I’m invited, along with others, and the theme is…FLY! We can work classic comic style, in photography, embroidery or any other form of mixed media. It can run with all text or even be a collaboration with another. #SoOpenICanDoThis
It’s July, I’m in Texas visiting mom, when I receive the invite. Oddly (or maybe naturally), I go to the family encyclopedia set of my childhood (…time flies or does it fly?). I pull the F, locate fly and make a copy of it. And I carry it ↑ with me as I fly back home, a few days later.
Back in Phoenix, I go into my studio, not having been in it for a few weeks. Looking out the door, to the side yard, I see a beautiful oriole. How long has he been there? He’s so still. #FlyNot
I gather a variety of material (cuz it’s all an experiment) and begin this illustrated study. Truly, #OnTheFly.
Oh…and here are design outtakes! Thanks again, Amy!
I’ve wanted to draw the Circle of Willis ever since I heard the name of this area of the brain.
Friday, I got going on what I thought was going to be a quick study. One thing led to another and I ended up with a network of the brain’s blood vessels. #lovelylinework
This weekend I painted the study.
Initially the composition was to be black and white (like an MRI). I got out my gesso, both the black and the white, 2 various shades of cadmium red, and then out came the gold ink. I brought gold in because as I drew out details and thought about the brain and it’s blood supply, I worked in wonder of life processes.
I recalled a conversation with my father, who years ago, suggested I stay away from using gold to indicate the precious or the sacred. He thought it too easy a solution. I agreed with him then and maybe sometimes, I still agree with him today.
Circle of Willis: Circle comes from the Latin circulus, diminutive of circus ( a little ring!). Latin circus relates to Greek kirkos, circle or ring. The Circle of Willis is named after Thomas Willis, father of neurology. The area, located at the base of the brain, supplies oxygenated blood to over 80% of the cerebrum. (It’s not the focal point here, but it is the starting point.)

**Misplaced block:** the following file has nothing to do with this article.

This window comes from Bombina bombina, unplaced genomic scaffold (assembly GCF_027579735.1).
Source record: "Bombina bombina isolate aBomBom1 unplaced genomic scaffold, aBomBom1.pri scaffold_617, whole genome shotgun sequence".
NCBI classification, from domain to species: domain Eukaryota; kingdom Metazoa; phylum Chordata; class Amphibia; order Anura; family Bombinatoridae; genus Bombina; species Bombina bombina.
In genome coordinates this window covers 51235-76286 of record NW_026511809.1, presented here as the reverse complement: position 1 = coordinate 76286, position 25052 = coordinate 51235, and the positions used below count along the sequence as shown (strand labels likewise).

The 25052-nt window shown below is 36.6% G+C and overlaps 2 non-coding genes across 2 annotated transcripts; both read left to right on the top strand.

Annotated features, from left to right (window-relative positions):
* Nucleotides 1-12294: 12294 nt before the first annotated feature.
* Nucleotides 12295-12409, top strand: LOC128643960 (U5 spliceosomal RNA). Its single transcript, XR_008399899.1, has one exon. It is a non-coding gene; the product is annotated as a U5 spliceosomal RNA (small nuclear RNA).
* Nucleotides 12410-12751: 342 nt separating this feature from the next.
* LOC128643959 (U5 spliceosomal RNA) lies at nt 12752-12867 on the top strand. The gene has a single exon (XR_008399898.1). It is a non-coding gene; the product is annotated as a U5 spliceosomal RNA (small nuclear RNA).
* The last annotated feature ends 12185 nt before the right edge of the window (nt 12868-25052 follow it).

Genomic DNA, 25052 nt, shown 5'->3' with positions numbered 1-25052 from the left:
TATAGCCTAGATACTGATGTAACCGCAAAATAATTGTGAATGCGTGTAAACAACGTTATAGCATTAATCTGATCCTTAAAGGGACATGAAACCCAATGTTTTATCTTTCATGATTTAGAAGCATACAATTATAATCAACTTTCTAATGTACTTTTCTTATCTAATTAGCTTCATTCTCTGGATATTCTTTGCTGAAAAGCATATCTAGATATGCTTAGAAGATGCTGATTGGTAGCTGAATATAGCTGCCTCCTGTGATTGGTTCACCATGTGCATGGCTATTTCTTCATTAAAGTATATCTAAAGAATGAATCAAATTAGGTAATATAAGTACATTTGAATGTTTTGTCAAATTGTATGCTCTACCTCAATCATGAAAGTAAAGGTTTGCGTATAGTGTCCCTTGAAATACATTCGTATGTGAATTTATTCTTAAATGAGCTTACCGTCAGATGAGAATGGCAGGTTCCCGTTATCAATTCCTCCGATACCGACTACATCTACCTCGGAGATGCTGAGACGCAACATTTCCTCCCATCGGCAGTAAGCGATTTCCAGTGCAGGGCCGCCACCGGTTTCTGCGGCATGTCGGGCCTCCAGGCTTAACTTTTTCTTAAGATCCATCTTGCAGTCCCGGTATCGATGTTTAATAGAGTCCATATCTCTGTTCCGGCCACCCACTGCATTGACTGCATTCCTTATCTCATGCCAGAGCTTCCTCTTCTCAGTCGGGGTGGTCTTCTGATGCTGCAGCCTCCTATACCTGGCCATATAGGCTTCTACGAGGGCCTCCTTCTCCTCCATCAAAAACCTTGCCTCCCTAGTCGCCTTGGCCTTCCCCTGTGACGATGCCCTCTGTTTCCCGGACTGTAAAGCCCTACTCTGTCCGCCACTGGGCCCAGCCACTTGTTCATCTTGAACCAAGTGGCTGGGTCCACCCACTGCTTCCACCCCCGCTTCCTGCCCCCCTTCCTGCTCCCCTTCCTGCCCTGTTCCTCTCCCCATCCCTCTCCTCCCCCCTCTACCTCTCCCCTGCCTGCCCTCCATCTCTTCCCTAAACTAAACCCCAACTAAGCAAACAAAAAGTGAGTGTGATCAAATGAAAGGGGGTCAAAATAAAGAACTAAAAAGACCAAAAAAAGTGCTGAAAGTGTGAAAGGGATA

Dear dad, about the the gold ink…It came in at the very end, after a lot of work and a lot of thought. Nothing easy about it. It’s so subtle, you could miss it if I hadn’t said anything about it. #urbeautifulbrain #circleofwillis #life
Jen contacts me in April: Hi Monica, I’ve been meaning to write to you. First, I’m so sorry about your brother passing, and I believe your father as well? I know you and I can probably relate on all the strange feelings that come along with this loss. I believe I remember you posting that your brother’s death was related to COVID and since you mentioned he was your dad’s caretaker, I made the assumption that this is what claimed your dad as well. I mention this because the project I’m working on is about grief and COVID deaths. Although I’m focusing on Arizona, with your permission I’d like to create a suitcase for your brother and dad to give to you, as a remembrance and way to honor them. You may have seen some of my posts about this project but if not, I can share some imagery of what I’m doing. I can give the suitcases directly to you or first include them in the exhibit at Walter Art Gallery in September.
I should note Jen lost her sister Tina, to ovarian cancer, this last December of 2020.
We keep in touch. I watch as Jen shares on social media, her careful and thoughtful process of folding (with the help of family and friends) and installing over 18,000 suitcases, including a display of pop up suitcases, utilizing COVID-related obituaries.